If you feel uncomfortable sitting on public toilets, Magic Cone is the best solution for women. This is a revolutionary product that has taken Japan by storm. It allows women to pee standing up, just like the boys, giving a whole new slant on equal rights for women.
All you guys out there waiting for the day when you can strike a conversation with a hot gal standing next to you at the urinal, your wait just got shorter!
Magic Cone is a means through which females can urinate in standing position.
Magic Cone helps you to be less undressed, while urinating, comparing to the ordinary ways.
Magic Cone provides a healthy way of urination, eliminating risks of catching germs from public toilets and anywhere that you can pee in comfort.
UPDATE: Sept 2009
A NEW DEVICE CALLED 'GO GIRL' ALLOWS WOMEN TO GO TO THE BATHROOM STANDING UP!! The GoGirl is made of a flexible, medical grade silicone and has a splash guard to eliminate messing or spilling. The Go-Girl can be purchased on its Web site for $5.99.
MORE UPDATE:12 OCT 2010 Urinals for girls in China
In China, now considered the norm in women's toilets to install urinals. A month ago, they appeared in the universities and schools, and now they can be tried in larger shopping centers. How does it work?
Most people would live without sex but not without Internet
According to a survey most Americans cannot live without going to the net for more than a week, preferring web surfing to friends and sex. In a survey conducted by JWT advertising agency 1,011 Americans had to answer how long they can do without Internet. As much as 15 percent said that they would feel good no more than a day or less without Internet, 21 percent could do no more than a couple of days, 19 percent of participants said that few days would be enough. Only one third of respondents said that they could live without Internet for a week.
Most people said they would feel restless, bored and isolated from the world and their close people. Almost half of all respondents said that mobile phones and Internet has become essential part of their lives and they would be anxious without going to the Internet.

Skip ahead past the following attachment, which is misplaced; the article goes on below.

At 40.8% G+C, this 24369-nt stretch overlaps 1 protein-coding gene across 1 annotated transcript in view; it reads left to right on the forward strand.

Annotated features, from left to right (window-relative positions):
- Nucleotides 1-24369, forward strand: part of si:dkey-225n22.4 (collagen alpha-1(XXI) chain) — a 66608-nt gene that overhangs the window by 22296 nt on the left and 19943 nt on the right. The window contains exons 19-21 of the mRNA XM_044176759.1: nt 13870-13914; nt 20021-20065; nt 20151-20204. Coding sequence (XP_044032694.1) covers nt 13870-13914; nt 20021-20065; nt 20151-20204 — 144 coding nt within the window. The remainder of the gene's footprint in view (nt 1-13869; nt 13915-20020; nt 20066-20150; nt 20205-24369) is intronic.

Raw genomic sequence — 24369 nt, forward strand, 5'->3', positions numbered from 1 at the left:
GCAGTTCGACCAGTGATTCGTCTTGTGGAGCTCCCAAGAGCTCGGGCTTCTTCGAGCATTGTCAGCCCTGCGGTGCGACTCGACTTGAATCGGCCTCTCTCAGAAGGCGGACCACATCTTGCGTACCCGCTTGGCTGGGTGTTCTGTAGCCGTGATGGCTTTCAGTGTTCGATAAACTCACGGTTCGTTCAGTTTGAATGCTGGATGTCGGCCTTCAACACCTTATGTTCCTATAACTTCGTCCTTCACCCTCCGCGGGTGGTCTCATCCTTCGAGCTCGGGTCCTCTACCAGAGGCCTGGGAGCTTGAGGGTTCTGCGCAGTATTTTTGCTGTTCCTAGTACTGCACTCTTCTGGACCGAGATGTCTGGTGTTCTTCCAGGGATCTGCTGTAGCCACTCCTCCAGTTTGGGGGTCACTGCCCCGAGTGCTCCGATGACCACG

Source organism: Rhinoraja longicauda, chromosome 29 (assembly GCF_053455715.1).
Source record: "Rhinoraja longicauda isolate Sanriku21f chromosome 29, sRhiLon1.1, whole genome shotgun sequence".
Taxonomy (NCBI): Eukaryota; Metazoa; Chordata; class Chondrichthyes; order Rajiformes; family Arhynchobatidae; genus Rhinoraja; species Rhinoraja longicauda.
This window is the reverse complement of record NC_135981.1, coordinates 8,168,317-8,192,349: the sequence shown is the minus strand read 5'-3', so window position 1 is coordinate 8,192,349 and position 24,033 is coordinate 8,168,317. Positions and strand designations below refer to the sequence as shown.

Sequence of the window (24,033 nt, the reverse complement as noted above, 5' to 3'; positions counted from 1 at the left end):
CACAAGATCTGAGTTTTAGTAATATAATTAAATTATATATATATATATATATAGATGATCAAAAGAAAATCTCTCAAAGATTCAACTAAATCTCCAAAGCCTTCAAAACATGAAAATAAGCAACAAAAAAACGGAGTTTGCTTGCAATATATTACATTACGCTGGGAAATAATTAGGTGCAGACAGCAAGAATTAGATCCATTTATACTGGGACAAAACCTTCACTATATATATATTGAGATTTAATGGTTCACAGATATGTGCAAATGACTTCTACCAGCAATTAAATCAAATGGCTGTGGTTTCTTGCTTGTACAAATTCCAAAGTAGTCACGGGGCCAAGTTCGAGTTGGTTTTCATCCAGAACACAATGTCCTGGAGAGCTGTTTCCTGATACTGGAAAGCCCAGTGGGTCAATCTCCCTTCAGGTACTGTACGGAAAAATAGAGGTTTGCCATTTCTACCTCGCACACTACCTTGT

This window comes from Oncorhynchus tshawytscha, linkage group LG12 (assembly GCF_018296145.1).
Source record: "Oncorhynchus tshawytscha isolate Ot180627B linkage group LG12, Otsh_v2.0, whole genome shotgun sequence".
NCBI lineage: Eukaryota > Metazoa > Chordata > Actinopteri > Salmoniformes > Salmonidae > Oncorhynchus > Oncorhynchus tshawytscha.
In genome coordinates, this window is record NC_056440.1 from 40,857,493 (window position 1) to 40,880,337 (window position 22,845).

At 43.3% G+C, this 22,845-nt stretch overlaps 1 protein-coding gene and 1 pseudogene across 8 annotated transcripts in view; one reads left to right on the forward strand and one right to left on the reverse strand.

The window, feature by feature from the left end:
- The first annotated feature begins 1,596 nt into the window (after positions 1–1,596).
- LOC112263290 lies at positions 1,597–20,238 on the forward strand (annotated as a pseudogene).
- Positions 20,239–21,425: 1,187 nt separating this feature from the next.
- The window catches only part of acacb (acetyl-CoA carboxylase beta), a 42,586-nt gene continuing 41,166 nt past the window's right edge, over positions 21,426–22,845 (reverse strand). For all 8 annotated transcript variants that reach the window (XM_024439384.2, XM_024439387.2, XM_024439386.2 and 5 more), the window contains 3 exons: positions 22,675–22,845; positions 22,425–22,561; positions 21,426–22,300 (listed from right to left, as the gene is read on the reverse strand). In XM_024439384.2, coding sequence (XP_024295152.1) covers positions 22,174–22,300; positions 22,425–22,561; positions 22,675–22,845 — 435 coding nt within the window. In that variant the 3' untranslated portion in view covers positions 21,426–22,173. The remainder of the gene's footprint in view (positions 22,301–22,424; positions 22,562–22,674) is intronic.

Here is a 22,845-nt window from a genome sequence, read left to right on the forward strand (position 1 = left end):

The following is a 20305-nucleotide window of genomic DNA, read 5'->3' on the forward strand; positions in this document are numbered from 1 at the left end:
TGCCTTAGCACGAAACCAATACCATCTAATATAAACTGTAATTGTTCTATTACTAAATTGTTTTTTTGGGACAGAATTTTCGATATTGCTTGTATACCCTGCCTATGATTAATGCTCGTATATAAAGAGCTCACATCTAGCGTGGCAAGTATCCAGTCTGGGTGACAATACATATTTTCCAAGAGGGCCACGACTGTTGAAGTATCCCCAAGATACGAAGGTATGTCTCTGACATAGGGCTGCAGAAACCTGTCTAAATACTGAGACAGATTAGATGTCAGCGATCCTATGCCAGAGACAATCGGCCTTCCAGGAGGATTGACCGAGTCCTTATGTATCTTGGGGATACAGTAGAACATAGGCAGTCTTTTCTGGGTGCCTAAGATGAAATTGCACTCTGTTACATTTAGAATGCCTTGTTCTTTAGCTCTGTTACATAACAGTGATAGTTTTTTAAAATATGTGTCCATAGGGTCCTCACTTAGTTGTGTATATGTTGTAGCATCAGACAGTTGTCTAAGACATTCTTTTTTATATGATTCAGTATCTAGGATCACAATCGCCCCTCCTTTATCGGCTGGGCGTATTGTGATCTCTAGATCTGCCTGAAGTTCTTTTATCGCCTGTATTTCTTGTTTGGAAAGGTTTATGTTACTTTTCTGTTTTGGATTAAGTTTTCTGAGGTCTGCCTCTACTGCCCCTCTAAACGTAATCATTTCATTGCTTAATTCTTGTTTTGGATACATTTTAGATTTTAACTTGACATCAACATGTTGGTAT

As much as 28 percent of people said they spent more time on the net than communicating with their peers and friends. And 20 percent of respondents said they had less sex because they spent that time on the Internet. Among all other activities, Internet surfing took the leading place, followed by mobile phone use, while such activities as TV watching , communicating with friends, reading newspapers and sex has become less important.
Ann Mack, director of trend spotting at JWT said that with the increased demand for technology, people now urge for hand-held devices to stay connected with the world whenever they are.
If you follow the fashion industry at all, you know that designers release their new collections according to seasons -- Fall '07, Spring '08, etc. Makes sense, right? You need a different wardrobe in April than you do in November. However, due to Global Warming, these days when people swapped out their wardrobes with every change of season may be long gone.
The day of August 10, 2003 was marked with the first-ever space wedding. Russian cosmonaut Yuri Malanchenko married US citizen Ekaterina Dmitriyeva. It was a very unusual wedding ceremony indeed: the groom was staying on Earth’s orbit, while the bride was spending that moment on the surface of our planet. It goes without saying that such a wedding became an outstanding social event in the whole world. However, there is quite a number of other wedding ceremonies, which may seem even more astonishing.
Two trees got married in India in the spring of 2007. Residents of the village of Orissa held the matrimonial service for two sacred trees named as Banyan and Pipal. As it turned out, the event was organized to draw people’s attention to the problem of deforestation. A tree wedding in that region of India is considered to be an ancient tradition. Childless families used to marry trees hoping that the ritual would help them conceive a baby.
Another unusual ceremony was held in the fall of 2006 in London’s Harrods. Two dogs – Timmy and Muffin – got married in the most famous department store in the world. The four-legged newlyweds, the Bichon Frise and the Shih Tzu, were dressed appropriately. They exchanged kisses and enjoyed their wedding cake. Afterwards, the two little dogs were whisked off by horse-drawn carriage. The dog wedding was held within the framework of the special campaign called “Anything is Possible.” The campaign was organized to demonstrate limitless possibilities of the huge store with 330 various departments.
History knows several examples of bizarre weddings between human beings and animals. A 41-year-old woman named as Sharon Tendler and a 35-year-old dolphin Cindy initiated conjugal ties in 2005 at the dolphinarium of the Israeli city of Eilat. The ceremony was held in strict compliance with all traditional rules of human-to-human weddings. When the ceremony ended, the guests pushed the newly-made wife into the pool, to hug and kiss her husband.